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D2107. Blue and White Tobacco Box, Cover and Tamper
Delft, circa 1765
Of chamfered square shape, the box with bowed sides above a rococo-scroll-edged apron issuing four scroll feet, the cover with a serpentine edge, and the box and cover decorated on the blue-ground reserved with large flower heads and scroll motifs reserved on the front and reverse with large panels decorated with buildings in a landscape of trees and shrubbery, the cover surmounted by a seated man holding a tobacco leaf roll in his right hand, the conformingly-shaped flat tamper with a blue floriform knop.
Height: 18 cm. (7 in.); Width: 15.3 cm. (6 in.)
Belgian Private Collection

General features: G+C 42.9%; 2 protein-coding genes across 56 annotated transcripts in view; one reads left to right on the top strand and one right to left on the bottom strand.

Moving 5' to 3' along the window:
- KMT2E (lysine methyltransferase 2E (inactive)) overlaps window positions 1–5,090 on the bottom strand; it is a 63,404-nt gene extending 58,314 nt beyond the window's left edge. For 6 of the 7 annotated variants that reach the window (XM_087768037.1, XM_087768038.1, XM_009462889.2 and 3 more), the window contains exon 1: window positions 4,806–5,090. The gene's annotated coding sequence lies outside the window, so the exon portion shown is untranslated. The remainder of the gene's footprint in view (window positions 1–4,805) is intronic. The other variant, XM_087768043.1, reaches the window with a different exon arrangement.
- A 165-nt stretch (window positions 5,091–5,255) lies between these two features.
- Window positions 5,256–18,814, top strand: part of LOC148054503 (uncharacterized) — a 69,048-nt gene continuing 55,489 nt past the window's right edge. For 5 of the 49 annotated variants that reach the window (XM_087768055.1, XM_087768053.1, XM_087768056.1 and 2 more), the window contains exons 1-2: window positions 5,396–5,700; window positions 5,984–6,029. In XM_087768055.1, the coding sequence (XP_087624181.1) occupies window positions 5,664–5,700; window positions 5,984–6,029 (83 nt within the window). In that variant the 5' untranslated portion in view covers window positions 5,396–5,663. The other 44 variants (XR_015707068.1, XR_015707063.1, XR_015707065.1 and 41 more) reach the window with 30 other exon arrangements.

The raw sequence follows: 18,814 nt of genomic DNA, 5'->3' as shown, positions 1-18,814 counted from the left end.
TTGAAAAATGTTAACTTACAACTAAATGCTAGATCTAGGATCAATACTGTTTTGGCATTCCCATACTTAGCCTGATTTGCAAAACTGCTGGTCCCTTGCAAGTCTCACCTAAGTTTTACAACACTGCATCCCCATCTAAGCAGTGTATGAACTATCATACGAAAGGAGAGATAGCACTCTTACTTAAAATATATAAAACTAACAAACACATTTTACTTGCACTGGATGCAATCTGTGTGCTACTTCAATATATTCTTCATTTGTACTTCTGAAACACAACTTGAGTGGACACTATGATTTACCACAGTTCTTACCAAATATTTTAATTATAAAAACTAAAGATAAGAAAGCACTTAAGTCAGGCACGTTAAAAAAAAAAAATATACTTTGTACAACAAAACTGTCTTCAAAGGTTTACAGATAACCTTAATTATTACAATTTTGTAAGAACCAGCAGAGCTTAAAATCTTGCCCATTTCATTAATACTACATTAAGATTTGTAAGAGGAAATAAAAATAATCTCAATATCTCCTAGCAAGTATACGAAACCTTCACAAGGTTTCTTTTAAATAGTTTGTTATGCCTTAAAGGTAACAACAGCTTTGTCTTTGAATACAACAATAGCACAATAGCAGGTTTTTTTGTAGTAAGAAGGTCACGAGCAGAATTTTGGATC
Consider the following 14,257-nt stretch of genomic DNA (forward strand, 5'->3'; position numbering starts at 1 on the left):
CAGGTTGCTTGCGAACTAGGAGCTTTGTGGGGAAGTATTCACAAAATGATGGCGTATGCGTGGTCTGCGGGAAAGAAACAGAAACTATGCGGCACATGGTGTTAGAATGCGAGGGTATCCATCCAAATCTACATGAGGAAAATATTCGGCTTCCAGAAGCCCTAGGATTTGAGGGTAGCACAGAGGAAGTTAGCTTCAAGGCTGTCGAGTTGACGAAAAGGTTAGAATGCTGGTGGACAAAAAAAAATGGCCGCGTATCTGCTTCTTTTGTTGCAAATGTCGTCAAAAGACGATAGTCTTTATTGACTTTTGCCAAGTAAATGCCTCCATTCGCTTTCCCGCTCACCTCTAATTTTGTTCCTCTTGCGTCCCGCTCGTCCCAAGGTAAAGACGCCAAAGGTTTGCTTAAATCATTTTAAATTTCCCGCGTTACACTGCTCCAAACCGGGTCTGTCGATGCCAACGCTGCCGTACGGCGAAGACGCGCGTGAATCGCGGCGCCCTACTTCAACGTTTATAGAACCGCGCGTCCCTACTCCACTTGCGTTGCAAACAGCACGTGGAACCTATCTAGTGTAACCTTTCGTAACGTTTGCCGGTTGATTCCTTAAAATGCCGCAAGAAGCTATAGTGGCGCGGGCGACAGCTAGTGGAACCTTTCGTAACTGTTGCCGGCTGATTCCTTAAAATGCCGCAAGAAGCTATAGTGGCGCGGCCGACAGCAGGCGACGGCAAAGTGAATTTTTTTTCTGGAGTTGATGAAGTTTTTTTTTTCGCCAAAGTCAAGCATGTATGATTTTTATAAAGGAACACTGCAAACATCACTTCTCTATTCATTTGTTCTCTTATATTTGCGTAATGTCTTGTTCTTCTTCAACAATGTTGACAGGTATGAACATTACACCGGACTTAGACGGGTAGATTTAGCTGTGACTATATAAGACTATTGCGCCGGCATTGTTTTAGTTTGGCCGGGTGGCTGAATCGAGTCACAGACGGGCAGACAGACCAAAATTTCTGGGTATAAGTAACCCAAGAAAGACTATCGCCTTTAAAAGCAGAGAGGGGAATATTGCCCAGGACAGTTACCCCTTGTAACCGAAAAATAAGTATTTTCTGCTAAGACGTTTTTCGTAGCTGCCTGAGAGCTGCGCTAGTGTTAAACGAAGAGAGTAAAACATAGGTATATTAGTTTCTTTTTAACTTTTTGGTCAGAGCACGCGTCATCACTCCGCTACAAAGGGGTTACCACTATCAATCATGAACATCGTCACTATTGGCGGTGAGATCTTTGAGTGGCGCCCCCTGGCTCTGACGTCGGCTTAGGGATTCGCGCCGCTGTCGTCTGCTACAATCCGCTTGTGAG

Tobacco was stored in specially designed boxes like the present example to keep the tobacco moist. The contemporary name for this model of tobacco box is probably tafeltabaksdoos (‘table tobacco box’) as it appears, for example, in the 1783 inventory of the salesman Pieter de Maar and the 1803 inventory of the Drie Posteleyne Astonne (Three Porcelain Barrels) factory in Van Aken-Fehmers 2001, p. 138 and p. 221. The shape is derived from metal tobacco boxes (see Mees 1997, pp. 118 bottom and 135 top for pewter and silver examples from the first half of the eighteenth century). Although the boxes served a functional purpose, they were often decorated with charming designs and used as a desk or table ornament. Many tobacco boxes nowadays lack the tamper, which was used to press the tobacco to keep it fresh.